From coast to coast, Tracey Lee’s first single “The Theme”, with it’s catchy hook and squeaky scratches had turned empty dance floors into a sea of gyrating hips and sweaty feet. But the question remained “would Tracey strictly be a “One Hit Wonder” or a legitimate artist”? Sad to say, it turned out to be the later. From the beginning of “Many Facez” you could sense that Tracey was on some other sh*t lyrically. The title track opened you up to his split personality and found Tracey and featured various persona’s over a fairly average drum track. Clearly not the illest lyricist, throughout “Many Facez” Lee’s strong suit was his vibrant vocal delivery and clever punchlines. At times, Tracey breathed new light into tired themes such as hard times (“On The Edge”), loyalty to your homies (“Who’s Crew?”) and boy-girl relationships (“Give It Up Baby”), by injecting clever twists that changed the lyrical direction of each aforementioned track. However, the downfall of the album is it’s bland production that remained faceless, hampering things throughout the disc’s entirety. Who knows, with the right production line-up Tracey may have avoided the “One Hit Wonder” tag that caused him to fade into obscurity. Although, didn’t I just hear him on a 9th Wonder track a few years ago?
With an alias like Questionmark Asylum, and a breezy first single (“Hey Lookaway”) these Pharcyde knock-offs gained a little notoriety with their debut “The Album” in some areas in the North-East. However, the happy-go-lucky sound of their debut single wore thin just minutes into the album. The album’s production, believe it or not, was actually fairly good throughout. Lots of instruments, keys, horns and guitars, were used to carve out an original sound for Q.A.’s tracks that generally displayed a “live” easy-going feel. For instance, “Love, Peace & Soul” brought back the essence of a live jazz band backing the group as they unleash their lyrics on a dark, smoke-filled stage. Some of the “computerized” sounds on the album almost sound more fit for today’s production techniques rather than those of 1995. Now for the bad, the lyrics on the album typically were on point, as the group reflected on everything from sex to spousal abuse to…..well..ho’s. Oh, and throw in a track about fatherless children for good measure, so essentially your typical run-of-the-mill topics in Hip Hop were all touched upon with “The Album”. Even with good production and varied subject matter, Questionmark Asylum’s debut (with the exception of “Hey Lookaway”) lacked any real “stand-outs”. While their “care-free” style was refreshing, it was too close to the style that The Pharcyde and Souls Of Mischief had already developed and thrived on. In the end, the groups inability to seperate themselves from the pack really gave the album a black eye and halted any real “head of steam” that the group had picked up with the success of their first single. Damn, Dallas Austin had his dealings with his fair share of “One Hit Wonders” (see below), but he made up for them all with Da King & I.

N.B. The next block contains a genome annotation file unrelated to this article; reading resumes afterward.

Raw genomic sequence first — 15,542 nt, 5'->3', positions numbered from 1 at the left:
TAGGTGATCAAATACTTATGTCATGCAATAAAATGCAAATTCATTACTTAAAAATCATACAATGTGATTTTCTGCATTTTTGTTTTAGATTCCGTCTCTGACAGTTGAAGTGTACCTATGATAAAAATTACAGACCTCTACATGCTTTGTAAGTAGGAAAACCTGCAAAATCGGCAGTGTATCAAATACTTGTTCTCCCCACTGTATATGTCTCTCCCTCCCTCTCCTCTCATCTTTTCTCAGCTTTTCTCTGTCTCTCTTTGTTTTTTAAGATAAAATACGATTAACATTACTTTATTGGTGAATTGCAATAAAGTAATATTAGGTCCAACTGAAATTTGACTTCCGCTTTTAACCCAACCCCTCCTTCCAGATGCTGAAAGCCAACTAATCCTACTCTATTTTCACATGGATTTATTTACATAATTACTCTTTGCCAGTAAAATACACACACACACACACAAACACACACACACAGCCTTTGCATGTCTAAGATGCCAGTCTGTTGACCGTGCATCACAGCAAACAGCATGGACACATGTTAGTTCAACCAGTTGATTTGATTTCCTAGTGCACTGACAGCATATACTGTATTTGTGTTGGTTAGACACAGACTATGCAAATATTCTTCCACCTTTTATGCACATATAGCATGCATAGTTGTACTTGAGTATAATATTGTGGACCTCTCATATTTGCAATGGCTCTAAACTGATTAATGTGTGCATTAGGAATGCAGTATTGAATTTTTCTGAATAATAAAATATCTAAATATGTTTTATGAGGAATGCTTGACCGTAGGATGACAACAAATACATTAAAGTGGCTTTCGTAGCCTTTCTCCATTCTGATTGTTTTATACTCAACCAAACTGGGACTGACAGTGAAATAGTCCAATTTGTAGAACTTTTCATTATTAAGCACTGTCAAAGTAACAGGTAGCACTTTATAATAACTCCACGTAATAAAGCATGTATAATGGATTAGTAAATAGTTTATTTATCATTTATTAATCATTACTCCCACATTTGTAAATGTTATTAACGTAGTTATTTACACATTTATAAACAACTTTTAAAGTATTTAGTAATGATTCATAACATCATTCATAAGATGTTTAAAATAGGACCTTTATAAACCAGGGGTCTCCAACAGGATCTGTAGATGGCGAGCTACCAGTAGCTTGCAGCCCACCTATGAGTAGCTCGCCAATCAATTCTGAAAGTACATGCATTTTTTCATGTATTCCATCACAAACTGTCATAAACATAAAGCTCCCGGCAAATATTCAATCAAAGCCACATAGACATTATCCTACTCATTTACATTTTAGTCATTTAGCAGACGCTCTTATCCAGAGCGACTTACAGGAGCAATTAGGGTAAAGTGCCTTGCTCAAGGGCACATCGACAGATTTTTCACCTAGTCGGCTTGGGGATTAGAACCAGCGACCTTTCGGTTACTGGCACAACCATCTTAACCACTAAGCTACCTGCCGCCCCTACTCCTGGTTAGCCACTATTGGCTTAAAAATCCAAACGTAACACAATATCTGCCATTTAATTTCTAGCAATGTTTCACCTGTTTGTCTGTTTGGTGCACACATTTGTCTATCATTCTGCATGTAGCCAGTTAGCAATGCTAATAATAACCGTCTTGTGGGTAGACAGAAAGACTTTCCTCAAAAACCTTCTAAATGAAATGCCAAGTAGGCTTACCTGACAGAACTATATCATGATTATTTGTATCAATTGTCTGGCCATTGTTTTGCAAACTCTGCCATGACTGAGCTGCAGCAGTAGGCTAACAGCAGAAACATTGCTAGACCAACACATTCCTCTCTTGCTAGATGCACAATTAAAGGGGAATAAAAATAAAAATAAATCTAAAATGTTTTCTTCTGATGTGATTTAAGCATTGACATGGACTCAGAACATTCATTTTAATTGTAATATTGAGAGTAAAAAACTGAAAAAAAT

Ya’ll So Stupid’s first and only LP managed to intertwine numerous elements of Jazz, Funk and Hip Hop into a good, but ultimately, uninspired album. Emcees Unkle Buk, H-2-O and Logic along with DJ Sha Boogie, tried to capitalize on the buzz that surrounded Atlanta during the mid-nineties but a lack of direction seemed to get in their way. However, with some half-decent production they managed to salvage the LP and craft a few standouts along the way, the first being “Bootleg Beatdown”, which dealt with the all-too-common theme of the rampant bootlegging and the problems that come along with it for any aspiring emcee. Also of note, there’s “Introduce Me”, which fittingly starts the album off with a bang, thanks to a funky drum track and a nice lyrical performance from the aforementioned emcees. And who can forget the remix”85 South”, which also served as the album’s first single. Production-wise, producer Spearhead X (the infamous Dallas Austin was the executive producer) does an above-average job of laying the groundwork for Ya’ll So Stupid with his easily identifiable samples and breakbeats that walk the fine line of being “overused”. The biggest beef that I had with this album was it’s semi-repetitive nature. For instance, the phone conversations that fill nearly every interlude can be very bothersome and annoying. Ya’ll So Stupid really gets “lost in the sauce” when they try to be overly socially conscious on “The Plant” and “Monkey Off My Back”, their messages are often undecipherable amongst their at-times “rushed” flows and lyrics that lack any real structure. Ya’ll So Stupid’s valiant attempt to cater to the mainstream didn’t quite go according to Rowdy’s plans and the final result was an album that became to complicated while trying to please too many listening audiences at once.